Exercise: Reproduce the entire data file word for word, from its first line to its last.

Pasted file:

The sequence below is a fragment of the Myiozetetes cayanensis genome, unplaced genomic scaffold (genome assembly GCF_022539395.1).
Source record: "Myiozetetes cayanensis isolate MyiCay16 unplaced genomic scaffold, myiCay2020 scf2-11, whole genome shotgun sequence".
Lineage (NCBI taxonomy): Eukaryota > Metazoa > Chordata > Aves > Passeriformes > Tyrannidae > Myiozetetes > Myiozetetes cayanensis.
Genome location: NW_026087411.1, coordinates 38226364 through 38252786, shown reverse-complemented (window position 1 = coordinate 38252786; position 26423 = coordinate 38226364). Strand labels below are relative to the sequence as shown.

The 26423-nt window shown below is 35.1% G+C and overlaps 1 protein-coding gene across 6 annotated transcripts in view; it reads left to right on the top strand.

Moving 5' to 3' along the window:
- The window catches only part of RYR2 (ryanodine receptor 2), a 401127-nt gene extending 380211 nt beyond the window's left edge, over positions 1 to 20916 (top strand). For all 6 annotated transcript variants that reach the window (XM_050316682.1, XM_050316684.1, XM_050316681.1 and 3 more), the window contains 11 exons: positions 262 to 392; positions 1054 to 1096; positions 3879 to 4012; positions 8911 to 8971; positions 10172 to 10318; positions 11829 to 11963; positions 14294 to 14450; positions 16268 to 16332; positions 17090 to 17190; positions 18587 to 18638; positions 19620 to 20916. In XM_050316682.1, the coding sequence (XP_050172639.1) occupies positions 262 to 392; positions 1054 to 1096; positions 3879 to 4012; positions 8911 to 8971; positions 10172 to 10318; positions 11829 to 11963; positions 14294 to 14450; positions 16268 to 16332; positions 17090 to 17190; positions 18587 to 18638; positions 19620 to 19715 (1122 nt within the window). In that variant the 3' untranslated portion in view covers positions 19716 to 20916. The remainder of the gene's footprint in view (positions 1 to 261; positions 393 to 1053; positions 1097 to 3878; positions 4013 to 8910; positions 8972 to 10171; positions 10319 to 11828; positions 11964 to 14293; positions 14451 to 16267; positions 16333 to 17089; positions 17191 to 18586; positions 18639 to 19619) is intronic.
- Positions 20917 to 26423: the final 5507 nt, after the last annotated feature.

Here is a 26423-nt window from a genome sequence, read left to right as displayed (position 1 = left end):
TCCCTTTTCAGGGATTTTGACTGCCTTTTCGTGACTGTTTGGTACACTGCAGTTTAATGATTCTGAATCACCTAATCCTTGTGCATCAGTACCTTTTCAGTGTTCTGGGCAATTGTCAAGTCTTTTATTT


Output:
The sequence below is a fragment of the Myiozetetes cayanensis genome, unplaced genomic scaffold (genome assembly GCF_022539395.1).
Source record: "Myiozetetes cayanensis isolate MyiCay16 unplaced genomic scaffold, myiCay2020 scf2-11, whole genome shotgun sequence".
Lineage (NCBI taxonomy): Eukaryota > Metazoa > Chordata > Aves > Passeriformes > Tyrannidae > Myiozetetes > Myiozetetes cayanensis.
Genome location: NW_026087411.1, coordinates 38226364 through 38252786, shown reverse-complemented (window position 1 = coordinate 38252786; position 26423 = coordinate 38226364). Strand labels below are relative to the sequence as shown.

The 26423-nt window shown below is 35.1% G+C and overlaps 1 protein-coding gene across 6 annotated transcripts in view; it reads left to right on the top strand.

Moving 5' to 3' along the window:
- The window catches only part of RYR2 (ryanodine receptor 2), a 401127-nt gene extending 380211 nt beyond the window's left edge, over positions 1 to 20916 (top strand). For all 6 annotated transcript variants that reach the window (XM_050316682.1, XM_050316684.1, XM_050316681.1 and 3 more), the window contains 11 exons: positions 262 to 392; positions 1054 to 1096; positions 3879 to 4012; positions 8911 to 8971; positions 10172 to 10318; positions 11829 to 11963; positions 14294 to 14450; positions 16268 to 16332; positions 17090 to 17190; positions 18587 to 18638; positions 19620 to 20916. In XM_050316682.1, the coding sequence (XP_050172639.1) occupies positions 262 to 392; positions 1054 to 1096; positions 3879 to 4012; positions 8911 to 8971; positions 10172 to 10318; positions 11829 to 11963; positions 14294 to 14450; positions 16268 to 16332; positions 17090 to 17190; positions 18587 to 18638; positions 19620 to 19715 (1122 nt within the window). In that variant the 3' untranslated portion in view covers positions 19716 to 20916. The remainder of the gene's footprint in view (positions 1 to 261; positions 393 to 1053; positions 1097 to 3878; positions 4013 to 8910; positions 8972 to 10171; positions 10319 to 11828; positions 11964 to 14293; positions 14451 to 16267; positions 16333 to 17089; positions 17191 to 18586; positions 18639 to 19619) is intronic.
- Positions 20917 to 26423: the final 5507 nt, after the last annotated feature.

Here is a 26423-nt window from a genome sequence, read left to right as displayed (position 1 = left end):
TCCCTTTTCAGGGATTTTGACTGCCTTTTCGTGACTGTTTGGTACACTGCAGTTTAATGATTCTGAATCACCTAATCCTTGTGCATCAGTACCTTTTCAGTGTTCTGGGCAATTGTCAAGTCTTTTATTT